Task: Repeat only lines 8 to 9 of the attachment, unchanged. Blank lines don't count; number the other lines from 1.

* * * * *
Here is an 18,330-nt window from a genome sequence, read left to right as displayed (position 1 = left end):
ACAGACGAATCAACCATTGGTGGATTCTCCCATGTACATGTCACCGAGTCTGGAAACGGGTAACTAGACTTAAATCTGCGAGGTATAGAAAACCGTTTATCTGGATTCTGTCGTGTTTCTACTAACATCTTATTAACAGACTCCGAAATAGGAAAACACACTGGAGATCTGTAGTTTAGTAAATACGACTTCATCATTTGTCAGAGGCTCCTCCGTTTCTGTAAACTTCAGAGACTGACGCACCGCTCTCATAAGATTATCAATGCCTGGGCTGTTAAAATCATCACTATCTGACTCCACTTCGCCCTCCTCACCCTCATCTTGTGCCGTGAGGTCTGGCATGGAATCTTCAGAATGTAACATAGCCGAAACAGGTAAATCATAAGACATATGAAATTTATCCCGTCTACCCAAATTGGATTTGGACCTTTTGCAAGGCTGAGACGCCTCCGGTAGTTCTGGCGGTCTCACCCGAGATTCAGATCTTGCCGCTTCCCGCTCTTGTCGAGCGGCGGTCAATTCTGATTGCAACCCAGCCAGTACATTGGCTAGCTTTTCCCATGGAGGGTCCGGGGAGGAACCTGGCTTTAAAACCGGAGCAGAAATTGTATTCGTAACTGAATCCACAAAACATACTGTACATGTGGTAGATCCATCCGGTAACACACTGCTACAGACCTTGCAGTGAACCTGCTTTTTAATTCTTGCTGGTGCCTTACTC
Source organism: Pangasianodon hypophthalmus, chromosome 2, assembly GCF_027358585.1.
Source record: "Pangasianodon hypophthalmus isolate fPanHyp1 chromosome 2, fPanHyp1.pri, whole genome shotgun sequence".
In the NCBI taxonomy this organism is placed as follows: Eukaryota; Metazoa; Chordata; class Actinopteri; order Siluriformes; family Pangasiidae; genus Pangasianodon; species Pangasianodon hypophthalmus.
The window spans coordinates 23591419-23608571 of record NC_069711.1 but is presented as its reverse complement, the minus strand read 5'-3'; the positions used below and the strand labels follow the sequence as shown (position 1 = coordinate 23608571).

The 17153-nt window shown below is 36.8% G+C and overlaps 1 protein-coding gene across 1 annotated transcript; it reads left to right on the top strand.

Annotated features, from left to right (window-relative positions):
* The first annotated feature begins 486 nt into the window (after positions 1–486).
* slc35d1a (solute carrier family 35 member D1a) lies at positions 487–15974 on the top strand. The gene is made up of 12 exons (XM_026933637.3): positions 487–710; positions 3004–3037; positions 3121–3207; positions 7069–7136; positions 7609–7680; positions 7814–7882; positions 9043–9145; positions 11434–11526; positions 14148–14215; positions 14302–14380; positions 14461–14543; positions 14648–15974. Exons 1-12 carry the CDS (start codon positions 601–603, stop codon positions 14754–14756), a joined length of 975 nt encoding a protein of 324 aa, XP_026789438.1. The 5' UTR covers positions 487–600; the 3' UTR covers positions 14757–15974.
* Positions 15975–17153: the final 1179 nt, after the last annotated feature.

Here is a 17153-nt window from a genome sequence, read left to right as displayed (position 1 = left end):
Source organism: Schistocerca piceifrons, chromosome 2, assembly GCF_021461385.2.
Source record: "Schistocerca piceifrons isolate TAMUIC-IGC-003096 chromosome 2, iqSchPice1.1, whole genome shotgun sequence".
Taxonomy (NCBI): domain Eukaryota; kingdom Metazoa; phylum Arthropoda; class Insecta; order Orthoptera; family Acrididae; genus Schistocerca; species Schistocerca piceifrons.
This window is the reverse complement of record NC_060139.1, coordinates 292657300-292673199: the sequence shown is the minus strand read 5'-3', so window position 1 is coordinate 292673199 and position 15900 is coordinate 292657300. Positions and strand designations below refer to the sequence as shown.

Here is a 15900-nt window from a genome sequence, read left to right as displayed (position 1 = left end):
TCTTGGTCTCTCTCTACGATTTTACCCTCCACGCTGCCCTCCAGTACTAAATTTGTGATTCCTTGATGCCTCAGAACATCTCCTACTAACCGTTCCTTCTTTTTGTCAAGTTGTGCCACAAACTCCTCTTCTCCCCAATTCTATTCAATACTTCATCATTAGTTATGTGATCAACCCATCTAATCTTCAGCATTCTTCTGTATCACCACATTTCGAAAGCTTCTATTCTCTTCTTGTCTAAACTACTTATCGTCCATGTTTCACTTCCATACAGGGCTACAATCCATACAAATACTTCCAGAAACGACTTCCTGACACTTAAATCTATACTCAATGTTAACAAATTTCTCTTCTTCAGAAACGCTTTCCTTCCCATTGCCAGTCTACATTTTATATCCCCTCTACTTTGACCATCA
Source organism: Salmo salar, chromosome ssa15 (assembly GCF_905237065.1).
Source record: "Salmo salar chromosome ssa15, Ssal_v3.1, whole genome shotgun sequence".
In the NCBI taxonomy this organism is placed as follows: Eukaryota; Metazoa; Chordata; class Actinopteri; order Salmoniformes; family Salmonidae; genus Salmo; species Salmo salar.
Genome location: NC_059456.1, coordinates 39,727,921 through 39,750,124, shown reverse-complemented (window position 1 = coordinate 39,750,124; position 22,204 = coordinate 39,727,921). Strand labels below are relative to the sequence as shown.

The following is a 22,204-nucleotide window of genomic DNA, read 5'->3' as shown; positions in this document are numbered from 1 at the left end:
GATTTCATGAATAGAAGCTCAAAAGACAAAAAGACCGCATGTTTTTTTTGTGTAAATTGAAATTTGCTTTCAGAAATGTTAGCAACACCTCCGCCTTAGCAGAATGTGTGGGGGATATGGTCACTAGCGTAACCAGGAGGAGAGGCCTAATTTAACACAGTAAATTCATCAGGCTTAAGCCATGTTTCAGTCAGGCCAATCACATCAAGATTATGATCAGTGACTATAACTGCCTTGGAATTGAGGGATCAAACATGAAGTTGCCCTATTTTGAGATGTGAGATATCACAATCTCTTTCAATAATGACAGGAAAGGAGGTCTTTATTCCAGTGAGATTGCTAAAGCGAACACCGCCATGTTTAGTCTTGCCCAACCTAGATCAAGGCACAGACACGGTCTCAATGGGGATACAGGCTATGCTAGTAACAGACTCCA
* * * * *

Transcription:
Annotated features, from left to right (window-relative positions):
* The first annotated feature begins 486 nt into the window (after positions 1–486).